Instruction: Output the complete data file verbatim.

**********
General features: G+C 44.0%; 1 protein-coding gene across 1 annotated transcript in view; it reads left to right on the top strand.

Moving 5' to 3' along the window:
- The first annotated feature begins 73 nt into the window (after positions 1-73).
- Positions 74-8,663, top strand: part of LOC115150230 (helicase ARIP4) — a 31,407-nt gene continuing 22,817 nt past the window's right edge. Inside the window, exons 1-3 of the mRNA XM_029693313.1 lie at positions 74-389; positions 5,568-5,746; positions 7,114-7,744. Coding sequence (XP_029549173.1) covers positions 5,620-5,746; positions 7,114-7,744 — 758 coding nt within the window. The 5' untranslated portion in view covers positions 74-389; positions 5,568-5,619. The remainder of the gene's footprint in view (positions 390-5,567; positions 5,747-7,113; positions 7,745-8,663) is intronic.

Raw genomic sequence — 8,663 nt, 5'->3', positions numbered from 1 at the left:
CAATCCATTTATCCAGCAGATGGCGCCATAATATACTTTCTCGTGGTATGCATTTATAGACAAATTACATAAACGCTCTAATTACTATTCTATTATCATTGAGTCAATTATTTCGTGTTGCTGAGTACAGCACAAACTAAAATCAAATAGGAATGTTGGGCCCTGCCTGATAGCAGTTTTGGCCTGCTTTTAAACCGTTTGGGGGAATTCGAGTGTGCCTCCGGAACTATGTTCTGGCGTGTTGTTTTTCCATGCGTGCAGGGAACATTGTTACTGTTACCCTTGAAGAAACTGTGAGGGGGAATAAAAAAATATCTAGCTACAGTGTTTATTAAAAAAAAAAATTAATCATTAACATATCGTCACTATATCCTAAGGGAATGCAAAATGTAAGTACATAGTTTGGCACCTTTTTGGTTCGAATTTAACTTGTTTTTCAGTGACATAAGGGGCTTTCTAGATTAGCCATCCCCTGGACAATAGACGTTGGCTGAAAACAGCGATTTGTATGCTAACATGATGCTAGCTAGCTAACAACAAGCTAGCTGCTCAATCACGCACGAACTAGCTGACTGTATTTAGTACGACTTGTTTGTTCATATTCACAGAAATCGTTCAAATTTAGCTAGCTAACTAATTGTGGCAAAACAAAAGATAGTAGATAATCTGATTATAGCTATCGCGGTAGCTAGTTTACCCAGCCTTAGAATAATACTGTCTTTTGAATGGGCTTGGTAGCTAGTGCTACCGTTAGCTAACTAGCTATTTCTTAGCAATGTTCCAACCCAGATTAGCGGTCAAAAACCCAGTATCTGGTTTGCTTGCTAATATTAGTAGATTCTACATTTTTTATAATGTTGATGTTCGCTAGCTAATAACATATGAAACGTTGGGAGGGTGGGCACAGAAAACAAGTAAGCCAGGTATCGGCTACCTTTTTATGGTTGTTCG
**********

General features: G+C 44.0%; 1 protein-coding gene across 1 annotated transcript in view; it reads left to right on the top strand.

Moving 5' to 3' along the window:
- The first annotated feature begins 73 nt into the window (after positions 1-73).
- Positions 74-8,663, top strand: part of LOC115150230 (helicase ARIP4) — a 31,407-nt gene continuing 22,817 nt past the window's right edge. Inside the window, exons 1-3 of the mRNA XM_029693313.1 lie at positions 74-389; positions 5,568-5,746; positions 7,114-7,744. Coding sequence (XP_029549173.1) covers positions 5,620-5,746; positions 7,114-7,744 — 758 coding nt within the window. The 5' untranslated portion in view covers positions 74-389; positions 5,568-5,619. The remainder of the gene's footprint in view (positions 390-5,567; positions 5,747-7,113; positions 7,745-8,663) is intronic.

Raw genomic sequence — 8,663 nt, 5'->3', positions numbered from 1 at the left:
CAATCCATTTATCCAGCAGATGGCGCCATAATATACTTTCTCGTGGTATGCATTTATAGACAAATTACATAAACGCTCTAATTACTATTCTATTATCATTGAGTCAATTATTTCGTGTTGCTGAGTACAGCACAAACTAAAATCAAATAGGAATGTTGGGCCCTGCCTGATAGCAGTTTTGGCCTGCTTTTAAACCGTTTGGGGGAATTCGAGTGTGCCTCCGGAACTATGTTCTGGCGTGTTGTTTTTCCATGCGTGCAGGGAACATTGTTACTGTTACCCTTGAAGAAACTGTGAGGGGGAATAAAAAAATATCTAGCTACAGTGTTTATTAAAAAAAAAAATTAATCATTAACATATCGTCACTATATCCTAAGGGAATGCAAAATGTAAGTACATAGTTTGGCACCTTTTTGGTTCGAATTTAACTTGTTTTTCAGTGACATAAGGGGCTTTCTAGATTAGCCATCCCCTGGACAATAGACGTTGGCTGAAAACAGCGATTTGTATGCTAACATGATGCTAGCTAGCTAACAACAAGCTAGCTGCTCAATCACGCACGAACTAGCTGACTGTATTTAGTACGACTTGTTTGTTCATATTCACAGAAATCGTTCAAATTTAGCTAGCTAACTAATTGTGGCAAAACAAAAGATAGTAGATAATCTGATTATAGCTATCGCGGTAGCTAGTTTACCCAGCCTTAGAATAATACTGTCTTTTGAATGGGCTTGGTAGCTAGTGCTACCGTTAGCTAACTAGCTATTTCTTAGCAATGTTCCAACCCAGATTAGCGGTCAAAAACCCAGTATCTGGTTTGCTTGCTAATATTAGTAGATTCTACATTTTTTATAATGTTGATGTTCGCTAGCTAATAACATATGAAACGTTGGGAGGGTGGGCACAGAAAACAAGTAAGCCAGGTATCGGCTACCTTTTTATGGTTGTTCG